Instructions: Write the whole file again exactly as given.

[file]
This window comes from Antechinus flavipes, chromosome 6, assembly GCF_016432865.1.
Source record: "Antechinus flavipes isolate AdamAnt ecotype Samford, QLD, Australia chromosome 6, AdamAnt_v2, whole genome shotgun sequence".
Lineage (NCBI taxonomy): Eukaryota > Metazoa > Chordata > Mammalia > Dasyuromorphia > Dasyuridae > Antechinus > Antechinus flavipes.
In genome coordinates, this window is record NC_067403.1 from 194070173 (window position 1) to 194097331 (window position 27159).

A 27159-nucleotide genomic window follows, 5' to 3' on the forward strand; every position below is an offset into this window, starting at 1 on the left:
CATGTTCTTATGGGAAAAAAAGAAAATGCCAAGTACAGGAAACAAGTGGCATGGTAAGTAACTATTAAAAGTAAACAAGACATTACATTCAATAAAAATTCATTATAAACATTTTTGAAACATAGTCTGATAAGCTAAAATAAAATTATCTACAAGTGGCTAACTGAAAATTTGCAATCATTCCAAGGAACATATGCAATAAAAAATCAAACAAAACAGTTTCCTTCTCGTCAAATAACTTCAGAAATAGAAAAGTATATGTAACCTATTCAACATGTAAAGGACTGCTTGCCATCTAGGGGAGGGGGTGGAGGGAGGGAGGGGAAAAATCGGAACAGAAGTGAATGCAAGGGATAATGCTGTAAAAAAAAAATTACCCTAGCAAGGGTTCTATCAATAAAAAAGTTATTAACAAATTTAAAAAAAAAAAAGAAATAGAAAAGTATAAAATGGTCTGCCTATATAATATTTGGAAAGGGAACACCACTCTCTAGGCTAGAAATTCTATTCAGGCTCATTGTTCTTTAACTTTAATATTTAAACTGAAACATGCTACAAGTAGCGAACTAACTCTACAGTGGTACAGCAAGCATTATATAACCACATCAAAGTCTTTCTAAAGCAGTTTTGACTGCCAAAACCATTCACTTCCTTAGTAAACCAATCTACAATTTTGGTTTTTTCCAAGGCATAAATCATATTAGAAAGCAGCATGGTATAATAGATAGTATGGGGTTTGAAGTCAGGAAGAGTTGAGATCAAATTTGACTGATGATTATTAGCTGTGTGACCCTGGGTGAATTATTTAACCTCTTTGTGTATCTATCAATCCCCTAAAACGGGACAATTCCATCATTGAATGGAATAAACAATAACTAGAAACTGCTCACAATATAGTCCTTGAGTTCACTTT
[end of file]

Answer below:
This window comes from Antechinus flavipes, chromosome 6, assembly GCF_016432865.1.
Source record: "Antechinus flavipes isolate AdamAnt ecotype Samford, QLD, Australia chromosome 6, AdamAnt_v2, whole genome shotgun sequence".
Lineage (NCBI taxonomy): Eukaryota > Metazoa > Chordata > Mammalia > Dasyuromorphia > Dasyuridae > Antechinus > Antechinus flavipes.
In genome coordinates, this window is record NC_067403.1 from 194070173 (window position 1) to 194097331 (window position 27159).

A 27159-nucleotide genomic window follows, 5' to 3' on the forward strand; every position below is an offset into this window, starting at 1 on the left:
CATGTTCTTATGGGAAAAAAAGAAAATGCCAAGTACAGGAAACAAGTGGCATGGTAAGTAACTATTAAAAGTAAACAAGACATTACATTCAATAAAAATTCATTATAAACATTTTTGAAACATAGTCTGATAAGCTAAAATAAAATTATCTACAAGTGGCTAACTGAAAATTTGCAATCATTCCAAGGAACATATGCAATAAAAAATCAAACAAAACAGTTTCCTTCTCGTCAAATAACTTCAGAAATAGAAAAGTATATGTAACCTATTCAACATGTAAAGGACTGCTTGCCATCTAGGGGAGGGGGTGGAGGGAGGGAGGGGAAAAATCGGAACAGAAGTGAATGCAAGGGATAATGCTGTAAAAAAAAAATTACCCTAGCAAGGGTTCTATCAATAAAAAAGTTATTAACAAATTTAAAAAAAAAAAAGAAATAGAAAAGTATAAAATGGTCTGCCTATATAATATTTGGAAAGGGAACACCACTCTCTAGGCTAGAAATTCTATTCAGGCTCATTGTTCTTTAACTTTAATATTTAAACTGAAACATGCTACAAGTAGCGAACTAACTCTACAGTGGTACAGCAAGCATTATATAACCACATCAAAGTCTTTCTAAAGCAGTTTTGACTGCCAAAACCATTCACTTCCTTAGTAAACCAATCTACAATTTTGGTTTTTTCCAAGGCATAAATCATATTAGAAAGCAGCATGGTATAATAGATAGTATGGGGTTTGAAGTCAGGAAGAGTTGAGATCAAATTTGACTGATGATTATTAGCTGTGTGACCCTGGGTGAATTATTTAACCTCTTTGTGTATCTATCAATCCCCTAAAACGGGACAATTCCATCATTGAATGGAATAAACAATAACTAGAAACTGCTCACAATATAGTCCTTGAGTTCACTTT